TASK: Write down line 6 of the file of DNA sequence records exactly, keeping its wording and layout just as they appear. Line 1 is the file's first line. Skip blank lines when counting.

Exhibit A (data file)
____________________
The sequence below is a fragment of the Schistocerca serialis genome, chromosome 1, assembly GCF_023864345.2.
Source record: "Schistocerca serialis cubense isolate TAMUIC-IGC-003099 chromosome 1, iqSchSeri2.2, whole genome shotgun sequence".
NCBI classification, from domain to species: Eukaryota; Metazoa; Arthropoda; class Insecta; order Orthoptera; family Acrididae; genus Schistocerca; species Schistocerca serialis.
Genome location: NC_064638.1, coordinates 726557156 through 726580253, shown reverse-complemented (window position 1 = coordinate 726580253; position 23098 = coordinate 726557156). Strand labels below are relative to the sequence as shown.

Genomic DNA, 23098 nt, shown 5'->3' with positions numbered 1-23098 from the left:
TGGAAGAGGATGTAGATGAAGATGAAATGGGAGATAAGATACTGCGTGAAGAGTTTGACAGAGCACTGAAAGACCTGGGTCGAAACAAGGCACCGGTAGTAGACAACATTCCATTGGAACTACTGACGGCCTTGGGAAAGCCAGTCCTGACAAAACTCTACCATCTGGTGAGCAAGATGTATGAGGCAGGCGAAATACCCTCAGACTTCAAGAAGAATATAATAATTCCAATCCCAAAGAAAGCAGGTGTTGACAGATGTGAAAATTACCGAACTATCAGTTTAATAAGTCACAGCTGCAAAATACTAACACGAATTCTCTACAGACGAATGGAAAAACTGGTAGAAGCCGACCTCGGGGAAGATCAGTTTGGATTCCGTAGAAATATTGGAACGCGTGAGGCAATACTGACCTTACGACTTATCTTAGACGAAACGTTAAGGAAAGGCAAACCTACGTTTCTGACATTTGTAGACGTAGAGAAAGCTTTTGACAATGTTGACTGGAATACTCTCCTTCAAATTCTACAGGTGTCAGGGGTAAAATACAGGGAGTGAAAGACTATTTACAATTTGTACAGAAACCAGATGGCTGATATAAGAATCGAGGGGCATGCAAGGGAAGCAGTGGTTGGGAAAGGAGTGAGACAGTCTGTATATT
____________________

TGGAAGAGGATGTAGATGAAGATGAAATGGGAGATAAGATACTGCGTGAAGAGTTTGACAGAGCACTGAAAGACCTGGGTCGAAACAAGGCACCGGTAGTAGACAACATTCCATTGGAACTACTGACGGCCTTGGGAAAGCCAGTCCTGACAAAACTCTACCATCTGGTGAGCAAGATGTATGAGGCAGGCGAAATACCCTCAGACTTCAAGAAGAATATAATAATTCCAATCCCAAAGAAAGCAGGTGTTGACAGATGTGAAAATTACCGAACTATCAGTTTAATAAGTCACAGCTGCAAAATACTAACACGAATTCTCTACAGACGAATGGAAAAACTGGTAGAAGCCGACCTCGGGGAAGATCAGTTTGGATTCCGTAGAAATATTGGAACGCGTGAGGCAATACTGACCTTACGACTTATCTTAGACGAAACGTTAAGGAAAGGCAAACCTACGTTTCTGACATTTGTAGACGTAGAGAAAGCTTTTGACAATGTTGACTGGAATACTCTCCTTCAAATTCTACAGGTGTCAGGGGTAAAATACAGGGAGTGAAAGACTATTTACAATTTGTACAGAAACCAGATGGCTGATATAAGAATCGAGGGGCATGCAAGGGAAGCAGTGGTTGGGAAAGGAGTGAGACAGTCTGTATATT